Photo credit:Jayne Kamin-Oncea-USA TODAY Sports
Ross Stripling has been this year’s Marco Estrada (and should be part of the Blue Jays’ plans moving forward)
By Cam Lewis1 year ago
At this point, it’s no longer a surprise when Ross Stripling makes a strong start, it’s an expectation.
Stripling dominated the Tampa Bay Rays on Wednesday evening, scattering one earned run on three hits and one walk while striking out four over the course of six-and-one-third innings. The Blue Jays won the game handily and have a chance to take four of five from the Rays on Thursday afternoon with Kevin Gausman on the hill.
There’s no understating how valuable Stripling has been to the Blue Jays this season. He has a sparkling 2.94 ERA over 29 outings all told and an even better 2.47 ERA over 16 starts since joining the rotation permanently in early June when Hyun Jin Ryu was shut down for the entire season and beyond.
Coming out of the long-man role in the bullpen and filling an open spot in the team’s starting rotation has been huge, and it’s reminiscent of another breakout season the Blue Jays had a few years ago.
Everybody remembers how good the 2015 team was down the stretch after adding David Price and Troy Tulowitzki at that unforgettable trade deadline, so it’s easy to forget how the Blue Jays were in flux earlier in the season, especially when it came to pitching.
Marcus Stroman was supposed to be the team’s ace but he suffered a freak injury in spring training so Drew Hutchison was named the Opening Day starter. R.A. Dickey and Mark Buehrle gave the starting rotation a veteran presence and the other two spots were filled out by a pair of rookies in Daniel Norris and Aaron Sanchez.
Norris struggled and got sent down to Triple-A at the end of April, and Estrada, who had put up a 0.84 ERA over six appearances as the team’s long reliever, moved into the open spot in the starting rotation. Estrada would go on to post a 3.28 ERA over 28 starts in the regular season, playing a huge role in holding down the fort until the team acquired Price and Stroman came back from his injury.
There were many incredible Estrada starts from the 2015 season, such as him outduelling Max Scherzer in what felt like a must-win game with the Washington Nationals in June and his no-hitter bid against the Tampa Bay Rays in June. But Estrada’s best outing came in October as he dominated in a do-or-die Game 5 against the Kansas City Royals in the ALCS…
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When the off-season rolled around, issuing Estrada a qualifying offer was a no-brainer, something that would have seemed insane one year earlier when he was acquired from the Milwaukee Brewers in exchange for Adam Lind to be a depth arm.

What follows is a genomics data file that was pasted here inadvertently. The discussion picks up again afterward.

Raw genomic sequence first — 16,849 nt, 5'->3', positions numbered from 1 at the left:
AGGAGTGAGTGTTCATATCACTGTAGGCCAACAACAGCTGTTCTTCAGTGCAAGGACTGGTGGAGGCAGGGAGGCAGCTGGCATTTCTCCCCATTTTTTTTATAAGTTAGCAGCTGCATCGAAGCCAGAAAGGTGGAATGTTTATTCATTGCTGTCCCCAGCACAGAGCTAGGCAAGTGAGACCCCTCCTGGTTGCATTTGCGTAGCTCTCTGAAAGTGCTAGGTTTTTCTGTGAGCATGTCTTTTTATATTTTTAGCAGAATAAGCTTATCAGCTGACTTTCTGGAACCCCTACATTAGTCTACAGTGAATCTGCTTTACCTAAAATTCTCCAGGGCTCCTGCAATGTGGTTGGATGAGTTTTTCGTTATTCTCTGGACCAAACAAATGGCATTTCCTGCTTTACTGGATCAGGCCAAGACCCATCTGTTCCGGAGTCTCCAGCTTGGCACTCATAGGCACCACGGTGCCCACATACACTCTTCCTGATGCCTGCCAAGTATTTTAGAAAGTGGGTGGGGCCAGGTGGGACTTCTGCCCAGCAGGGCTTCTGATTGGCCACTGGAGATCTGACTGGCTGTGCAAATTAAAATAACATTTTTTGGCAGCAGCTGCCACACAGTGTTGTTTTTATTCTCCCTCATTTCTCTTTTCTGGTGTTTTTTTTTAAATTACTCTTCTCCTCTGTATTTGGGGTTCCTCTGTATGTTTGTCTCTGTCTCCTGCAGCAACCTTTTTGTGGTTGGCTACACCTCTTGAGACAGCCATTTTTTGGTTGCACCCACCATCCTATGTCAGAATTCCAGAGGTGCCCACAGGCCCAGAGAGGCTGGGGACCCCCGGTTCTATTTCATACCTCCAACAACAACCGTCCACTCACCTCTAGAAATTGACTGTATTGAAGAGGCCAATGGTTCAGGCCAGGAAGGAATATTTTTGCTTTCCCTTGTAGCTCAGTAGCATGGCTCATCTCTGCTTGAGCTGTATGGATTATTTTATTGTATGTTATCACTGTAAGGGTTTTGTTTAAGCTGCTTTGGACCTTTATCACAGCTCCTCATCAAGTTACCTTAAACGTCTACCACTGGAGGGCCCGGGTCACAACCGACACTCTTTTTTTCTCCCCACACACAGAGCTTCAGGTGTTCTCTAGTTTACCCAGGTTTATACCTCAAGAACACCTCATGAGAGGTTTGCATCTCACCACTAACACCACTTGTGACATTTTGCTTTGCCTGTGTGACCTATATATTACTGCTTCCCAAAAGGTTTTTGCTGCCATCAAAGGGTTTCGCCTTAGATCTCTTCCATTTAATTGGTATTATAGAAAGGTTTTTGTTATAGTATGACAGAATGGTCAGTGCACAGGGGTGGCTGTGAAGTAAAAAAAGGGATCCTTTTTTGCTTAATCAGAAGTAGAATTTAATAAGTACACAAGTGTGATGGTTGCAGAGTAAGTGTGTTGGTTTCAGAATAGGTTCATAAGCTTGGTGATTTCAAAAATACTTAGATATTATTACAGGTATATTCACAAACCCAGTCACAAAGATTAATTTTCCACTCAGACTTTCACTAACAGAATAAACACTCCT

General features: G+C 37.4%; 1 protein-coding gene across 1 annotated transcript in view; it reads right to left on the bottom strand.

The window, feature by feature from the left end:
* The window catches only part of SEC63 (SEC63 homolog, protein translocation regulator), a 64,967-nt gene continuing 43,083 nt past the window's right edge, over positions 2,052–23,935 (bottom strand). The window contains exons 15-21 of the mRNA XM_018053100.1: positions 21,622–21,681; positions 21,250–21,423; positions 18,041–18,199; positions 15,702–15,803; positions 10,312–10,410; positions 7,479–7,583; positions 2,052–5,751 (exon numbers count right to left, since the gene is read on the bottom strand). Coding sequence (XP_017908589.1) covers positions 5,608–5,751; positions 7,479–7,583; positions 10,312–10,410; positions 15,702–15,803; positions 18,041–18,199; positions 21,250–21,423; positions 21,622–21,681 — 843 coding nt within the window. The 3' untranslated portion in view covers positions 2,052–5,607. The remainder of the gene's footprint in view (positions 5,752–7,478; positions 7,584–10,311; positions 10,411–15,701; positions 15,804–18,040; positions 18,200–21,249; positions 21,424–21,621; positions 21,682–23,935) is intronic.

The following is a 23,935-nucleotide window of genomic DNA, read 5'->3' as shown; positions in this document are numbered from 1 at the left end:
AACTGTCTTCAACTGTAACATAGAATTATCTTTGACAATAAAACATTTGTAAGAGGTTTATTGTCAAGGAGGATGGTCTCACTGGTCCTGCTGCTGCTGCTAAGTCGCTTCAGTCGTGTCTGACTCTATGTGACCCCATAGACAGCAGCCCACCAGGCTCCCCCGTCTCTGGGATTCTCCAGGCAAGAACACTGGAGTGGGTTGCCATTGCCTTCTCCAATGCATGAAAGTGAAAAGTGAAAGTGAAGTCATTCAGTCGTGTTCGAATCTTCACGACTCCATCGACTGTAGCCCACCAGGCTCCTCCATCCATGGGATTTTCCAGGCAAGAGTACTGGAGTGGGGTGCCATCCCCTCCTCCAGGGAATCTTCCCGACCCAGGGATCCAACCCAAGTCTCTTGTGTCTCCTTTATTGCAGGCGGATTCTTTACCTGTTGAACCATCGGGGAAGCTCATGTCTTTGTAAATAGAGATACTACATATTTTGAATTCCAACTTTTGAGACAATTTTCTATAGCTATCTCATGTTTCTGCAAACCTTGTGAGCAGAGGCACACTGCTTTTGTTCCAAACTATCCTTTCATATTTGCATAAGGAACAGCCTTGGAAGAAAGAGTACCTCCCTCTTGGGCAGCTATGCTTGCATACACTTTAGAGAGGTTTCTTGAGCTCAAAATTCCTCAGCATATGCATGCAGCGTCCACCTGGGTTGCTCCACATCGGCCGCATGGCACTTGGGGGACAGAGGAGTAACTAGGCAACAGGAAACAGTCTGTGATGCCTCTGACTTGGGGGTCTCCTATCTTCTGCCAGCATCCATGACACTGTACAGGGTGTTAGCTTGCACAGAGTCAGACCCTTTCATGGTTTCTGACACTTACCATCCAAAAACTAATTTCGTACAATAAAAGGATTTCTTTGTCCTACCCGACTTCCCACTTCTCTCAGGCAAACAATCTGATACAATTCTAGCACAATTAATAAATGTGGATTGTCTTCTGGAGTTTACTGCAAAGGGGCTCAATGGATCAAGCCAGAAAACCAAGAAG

The Blue Jays and Estrada ultimately agreed to a two-year contract that paid him $11.5 million in 2016 and $14.5 million in 2017. Estrada put up another strong season for the Blue Jays in 2016, posting a 3.48 ERA over 29 starts. His performance started to decline due to a nagging back injury, but Estrada still logged 186 innings for the Blue Jays in 2017 and was brought back for the 2018 season.
Just like Estrada a few years ago, Stripling has gone from a depth arm in the Blue Jays’ bullpen to a key part of the team’s starting rotation. The organization made the right move by buying into Estrada’s breakout season and they should do the same with Stripling.
The Blue Jays have Jose Berrios, Kevin Gausman, Alek Manoah, Yusei Kikuchi, and Mitch White as starting pitching options for next season, and Hyun Jin Ryu could potentially re-join the team later in the season after he’s rehabbed from elbow surgery, though that isn’t something the team should be counting on.
Stripling is eligible to hit free agency for the first time in his career this winter and he’ll turn 33 in November. While the Blue Jays might want to avoid a multi-year deal given his age, giving Stripling a qualifying offer should be automatic. It would give the Blue Jays a quality pitching option on a one-year deal in the $18-19 million or the team would get a compensatory draft pick if he’s able to find more money elsewhere.
It’s a steep price for a pitcher without a tremendous amount of success, but the reality is starting pitching is very expensive. Last year, the team opted not to qualify Steven Matz. He left in free agency and the Blue Jays replaced him by signing Kikuchi to a three-year deal worth $36 million. Matz has struggled with the St. Louis Cardinals and might have been terrible for the Blue Jays had he accepted the qualifying offer, but it’s only one year, which is ideal compared to what the team now has with Kikuchi.
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